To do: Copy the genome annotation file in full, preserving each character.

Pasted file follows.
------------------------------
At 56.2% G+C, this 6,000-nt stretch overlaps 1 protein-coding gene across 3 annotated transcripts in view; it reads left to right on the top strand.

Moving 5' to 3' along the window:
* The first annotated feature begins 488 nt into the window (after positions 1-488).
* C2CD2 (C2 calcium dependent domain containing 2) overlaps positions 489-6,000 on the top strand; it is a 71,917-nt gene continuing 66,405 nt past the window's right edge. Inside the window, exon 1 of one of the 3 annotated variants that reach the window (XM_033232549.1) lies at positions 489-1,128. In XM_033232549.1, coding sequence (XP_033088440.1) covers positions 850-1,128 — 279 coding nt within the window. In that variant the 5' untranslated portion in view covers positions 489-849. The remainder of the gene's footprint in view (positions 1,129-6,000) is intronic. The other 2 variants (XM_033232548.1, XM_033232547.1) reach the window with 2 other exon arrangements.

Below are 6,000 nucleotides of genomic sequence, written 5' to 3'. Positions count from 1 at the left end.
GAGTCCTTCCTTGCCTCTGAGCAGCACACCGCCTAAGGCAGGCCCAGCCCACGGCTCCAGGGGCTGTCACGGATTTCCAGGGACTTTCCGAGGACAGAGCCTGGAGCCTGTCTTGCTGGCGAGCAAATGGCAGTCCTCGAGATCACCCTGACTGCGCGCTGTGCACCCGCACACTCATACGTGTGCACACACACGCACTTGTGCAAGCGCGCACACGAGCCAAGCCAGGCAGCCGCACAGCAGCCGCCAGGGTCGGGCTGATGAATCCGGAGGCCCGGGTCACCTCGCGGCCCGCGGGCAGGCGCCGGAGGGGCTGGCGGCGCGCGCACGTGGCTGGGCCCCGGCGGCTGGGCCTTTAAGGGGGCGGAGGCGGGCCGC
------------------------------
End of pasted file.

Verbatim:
At 56.2% G+C, this 6,000-nt stretch overlaps 1 protein-coding gene across 3 annotated transcripts in view; it reads left to right on the top strand.

Moving 5' to 3' along the window:
* The first annotated feature begins 488 nt into the window (after positions 1-488).
* C2CD2 (C2 calcium dependent domain containing 2) overlaps positions 489-6,000 on the top strand; it is a 71,917-nt gene continuing 66,405 nt past the window's right edge. Inside the window, exon 1 of one of the 3 annotated variants that reach the window (XM_033232549.1) lies at positions 489-1,128. In XM_033232549.1, coding sequence (XP_033088440.1) covers positions 850-1,128 — 279 coding nt within the window. In that variant the 5' untranslated portion in view covers positions 489-849. The remainder of the gene's footprint in view (positions 1,129-6,000) is intronic. The other 2 variants (XM_033232548.1, XM_033232547.1) reach the window with 2 other exon arrangements.

Below are 6,000 nucleotides of genomic sequence, written 5' to 3'. Positions count from 1 at the left end.
GAGTCCTTCCTTGCCTCTGAGCAGCACACCGCCTAAGGCAGGCCCAGCCCACGGCTCCAGGGGCTGTCACGGATTTCCAGGGACTTTCCGAGGACAGAGCCTGGAGCCTGTCTTGCTGGCGAGCAAATGGCAGTCCTCGAGATCACCCTGACTGCGCGCTGTGCACCCGCACACTCATACGTGTGCACACACACGCACTTGTGCAAGCGCGCACACGAGCCAAGCCAGGCAGCCGCACAGCAGCCGCCAGGGTCGGGCTGATGAATCCGGAGGCCCGGGTCACCTCGCGGCCCGCGGGCAGGCGCCGGAGGGGCTGGCGGCGCGCGCACGTGGCTGGGCCCCGGCGGCTGGGCCTTTAAGGGGGCGGAGGCGGGCCGC